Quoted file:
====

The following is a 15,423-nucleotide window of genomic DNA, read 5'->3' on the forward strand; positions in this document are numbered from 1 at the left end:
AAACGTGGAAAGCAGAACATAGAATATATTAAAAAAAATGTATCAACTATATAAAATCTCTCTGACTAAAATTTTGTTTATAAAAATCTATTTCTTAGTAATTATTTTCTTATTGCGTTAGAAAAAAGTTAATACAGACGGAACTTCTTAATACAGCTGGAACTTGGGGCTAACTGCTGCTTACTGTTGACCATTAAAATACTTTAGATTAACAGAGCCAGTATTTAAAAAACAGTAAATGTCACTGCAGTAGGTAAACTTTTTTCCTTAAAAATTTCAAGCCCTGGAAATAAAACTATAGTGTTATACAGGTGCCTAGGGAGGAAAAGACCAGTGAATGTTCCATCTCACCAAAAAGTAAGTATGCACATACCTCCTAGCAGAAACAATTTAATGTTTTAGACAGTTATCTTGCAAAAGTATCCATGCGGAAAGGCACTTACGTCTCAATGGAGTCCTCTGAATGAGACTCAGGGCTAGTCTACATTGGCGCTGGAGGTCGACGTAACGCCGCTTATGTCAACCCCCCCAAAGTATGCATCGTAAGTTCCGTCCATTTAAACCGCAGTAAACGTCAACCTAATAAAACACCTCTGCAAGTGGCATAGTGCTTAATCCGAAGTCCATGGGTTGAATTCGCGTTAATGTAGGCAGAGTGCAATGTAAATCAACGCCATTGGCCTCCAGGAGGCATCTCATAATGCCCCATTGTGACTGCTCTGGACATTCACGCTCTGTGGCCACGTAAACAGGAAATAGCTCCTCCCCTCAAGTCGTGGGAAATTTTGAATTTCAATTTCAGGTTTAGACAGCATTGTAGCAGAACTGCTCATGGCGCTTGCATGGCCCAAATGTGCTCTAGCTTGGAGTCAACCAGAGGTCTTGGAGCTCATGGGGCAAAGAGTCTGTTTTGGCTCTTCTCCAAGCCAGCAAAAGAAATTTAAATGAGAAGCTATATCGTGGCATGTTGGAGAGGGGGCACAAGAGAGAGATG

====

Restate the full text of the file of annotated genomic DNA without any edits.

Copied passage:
The following is a 15,423-nucleotide window of genomic DNA, read 5'->3' on the forward strand; positions in this document are numbered from 1 at the left end:
AAACGTGGAAAGCAGAACATAGAATATATTAAAAAAAATGTATCAACTATATAAAATCTCTCTGACTAAAATTTTGTTTATAAAAATCTATTTCTTAGTAATTATTTTCTTATTGCGTTAGAAAAAAGTTAATACAGACGGAACTTCTTAATACAGCTGGAACTTGGGGCTAACTGCTGCTTACTGTTGACCATTAAAATACTTTAGATTAACAGAGCCAGTATTTAAAAAACAGTAAATGTCACTGCAGTAGGTAAACTTTTTTCCTTAAAAATTTCAAGCCCTGGAAATAAAACTATAGTGTTATACAGGTGCCTAGGGAGGAAAAGACCAGTGAATGTTCCATCTCACCAAAAAGTAAGTATGCACATACCTCCTAGCAGAAACAATTTAATGTTTTAGACAGTTATCTTGCAAAAGTATCCATGCGGAAAGGCACTTACGTCTCAATGGAGTCCTCTGAATGAGACTCAGGGCTAGTCTACATTGGCGCTGGAGGTCGACGTAACGCCGCTTATGTCAACCCCCCCAAAGTATGCATCGTAAGTTCCGTCCATTTAAACCGCAGTAAACGTCAACCTAATAAAACACCTCTGCAAGTGGCATAGTGCTTAATCCGAAGTCCATGGGTTGAATTCGCGTTAATGTAGGCAGAGTGCAATGTAAATCAACGCCATTGGCCTCCAGGAGGCATCTCATAATGCCCCATTGTGACTGCTCTGGACATTCACGCTCTGTGGCCACGTAAACAGGAAATAGCTCCTCCCCTCAAGTCGTGGGAAATTTTGAATTTCAATTTCAGGTTTAGACAGCATTGTAGCAGAACTGCTCATGGCGCTTGCATGGCCCAAATGTGCTCTAGCTTGGAGTCAACCAGAGGTCTTGGAGCTCATGGGGCAAAGAGTCTGTTTTGGCTCTTCTCCAAGCCAGCAAAAGAAATTTAAATGAGAAGCTATATCGTGGCATGTTGGAGAGGGGGCACAAGAGAGAGATG